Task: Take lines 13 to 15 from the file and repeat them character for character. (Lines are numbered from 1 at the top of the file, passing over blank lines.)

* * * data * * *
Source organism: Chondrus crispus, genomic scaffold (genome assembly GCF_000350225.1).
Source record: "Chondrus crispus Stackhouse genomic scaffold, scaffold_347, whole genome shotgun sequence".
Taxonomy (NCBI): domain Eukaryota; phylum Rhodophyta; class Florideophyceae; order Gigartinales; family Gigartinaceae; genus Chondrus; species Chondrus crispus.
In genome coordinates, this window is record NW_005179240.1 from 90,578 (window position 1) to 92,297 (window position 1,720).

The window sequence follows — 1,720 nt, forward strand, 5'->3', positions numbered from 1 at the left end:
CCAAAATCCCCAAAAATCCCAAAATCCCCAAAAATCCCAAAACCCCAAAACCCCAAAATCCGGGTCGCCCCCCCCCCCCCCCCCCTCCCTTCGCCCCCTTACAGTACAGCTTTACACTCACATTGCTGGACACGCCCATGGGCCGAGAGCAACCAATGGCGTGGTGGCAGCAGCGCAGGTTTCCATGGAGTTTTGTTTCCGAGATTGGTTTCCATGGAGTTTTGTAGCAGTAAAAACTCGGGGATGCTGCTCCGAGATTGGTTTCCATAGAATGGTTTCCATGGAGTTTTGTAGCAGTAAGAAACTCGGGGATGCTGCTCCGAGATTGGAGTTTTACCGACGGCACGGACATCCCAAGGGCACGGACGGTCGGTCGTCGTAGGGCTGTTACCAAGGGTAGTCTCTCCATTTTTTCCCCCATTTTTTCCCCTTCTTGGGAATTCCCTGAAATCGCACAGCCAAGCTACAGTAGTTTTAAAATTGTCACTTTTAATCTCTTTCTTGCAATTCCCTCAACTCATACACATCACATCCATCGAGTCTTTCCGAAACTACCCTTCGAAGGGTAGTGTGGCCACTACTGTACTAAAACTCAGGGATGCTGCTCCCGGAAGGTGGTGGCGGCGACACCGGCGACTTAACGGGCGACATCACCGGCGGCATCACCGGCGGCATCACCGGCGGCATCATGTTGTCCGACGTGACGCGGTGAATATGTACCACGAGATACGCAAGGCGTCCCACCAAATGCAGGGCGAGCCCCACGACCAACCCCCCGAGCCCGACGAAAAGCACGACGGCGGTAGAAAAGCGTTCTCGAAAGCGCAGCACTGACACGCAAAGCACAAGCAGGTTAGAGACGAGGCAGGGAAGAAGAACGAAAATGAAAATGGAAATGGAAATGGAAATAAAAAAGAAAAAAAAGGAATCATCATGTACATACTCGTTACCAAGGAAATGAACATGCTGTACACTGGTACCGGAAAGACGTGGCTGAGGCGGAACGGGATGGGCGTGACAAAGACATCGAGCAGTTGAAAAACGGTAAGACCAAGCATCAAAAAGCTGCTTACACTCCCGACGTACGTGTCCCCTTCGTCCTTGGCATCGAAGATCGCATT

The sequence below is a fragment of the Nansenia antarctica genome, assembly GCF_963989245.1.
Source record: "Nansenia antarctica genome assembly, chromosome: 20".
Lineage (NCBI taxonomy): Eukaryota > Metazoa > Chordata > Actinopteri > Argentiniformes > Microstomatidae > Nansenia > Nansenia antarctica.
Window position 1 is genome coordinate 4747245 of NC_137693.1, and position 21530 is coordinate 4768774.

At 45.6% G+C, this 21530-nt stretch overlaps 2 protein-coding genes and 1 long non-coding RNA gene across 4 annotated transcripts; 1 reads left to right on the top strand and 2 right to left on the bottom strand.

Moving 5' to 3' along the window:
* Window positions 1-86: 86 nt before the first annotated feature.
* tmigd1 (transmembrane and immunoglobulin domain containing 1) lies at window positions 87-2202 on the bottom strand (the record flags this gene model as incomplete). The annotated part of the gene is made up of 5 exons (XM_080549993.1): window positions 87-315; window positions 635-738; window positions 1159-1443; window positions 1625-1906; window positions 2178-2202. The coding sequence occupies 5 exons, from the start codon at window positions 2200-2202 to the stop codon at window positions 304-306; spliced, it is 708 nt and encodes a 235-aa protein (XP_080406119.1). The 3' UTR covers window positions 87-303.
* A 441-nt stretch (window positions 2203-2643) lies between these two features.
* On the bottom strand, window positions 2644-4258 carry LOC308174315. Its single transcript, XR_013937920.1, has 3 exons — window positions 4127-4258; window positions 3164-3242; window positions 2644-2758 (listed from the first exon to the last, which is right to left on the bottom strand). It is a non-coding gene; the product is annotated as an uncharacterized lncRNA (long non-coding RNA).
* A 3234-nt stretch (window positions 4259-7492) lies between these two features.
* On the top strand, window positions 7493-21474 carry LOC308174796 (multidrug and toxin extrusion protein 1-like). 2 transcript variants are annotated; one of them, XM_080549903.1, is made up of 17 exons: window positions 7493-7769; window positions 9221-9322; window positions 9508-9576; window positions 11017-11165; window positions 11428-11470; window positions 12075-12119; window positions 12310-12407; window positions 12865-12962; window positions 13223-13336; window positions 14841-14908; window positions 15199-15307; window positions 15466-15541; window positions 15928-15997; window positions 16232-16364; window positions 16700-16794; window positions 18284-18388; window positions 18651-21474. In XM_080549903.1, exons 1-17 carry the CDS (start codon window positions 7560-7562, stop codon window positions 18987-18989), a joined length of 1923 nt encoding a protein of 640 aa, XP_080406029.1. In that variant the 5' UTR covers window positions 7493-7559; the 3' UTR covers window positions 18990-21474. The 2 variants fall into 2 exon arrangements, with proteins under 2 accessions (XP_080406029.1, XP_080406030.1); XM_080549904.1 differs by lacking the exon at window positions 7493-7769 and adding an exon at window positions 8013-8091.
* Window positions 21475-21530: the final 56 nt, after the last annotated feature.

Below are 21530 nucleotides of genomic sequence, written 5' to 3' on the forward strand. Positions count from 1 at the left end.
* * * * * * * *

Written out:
* Window positions 1-86: 86 nt before the first annotated feature.
* tmigd1 (transmembrane and immunoglobulin domain containing 1) lies at window positions 87-2202 on the bottom strand (the record flags this gene model as incomplete). The annotated part of the gene is made up of 5 exons (XM_080549993.1): window positions 87-315; window positions 635-738; window positions 1159-1443; window positions 1625-1906; window positions 2178-2202. The coding sequence occupies 5 exons, from the start codon at window positions 2200-2202 to the stop codon at window positions 304-306; spliced, it is 708 nt and encodes a 235-aa protein (XP_080406119.1). The 3' UTR covers window positions 87-303.
* A 441-nt stretch (window positions 2203-2643) lies between these two features.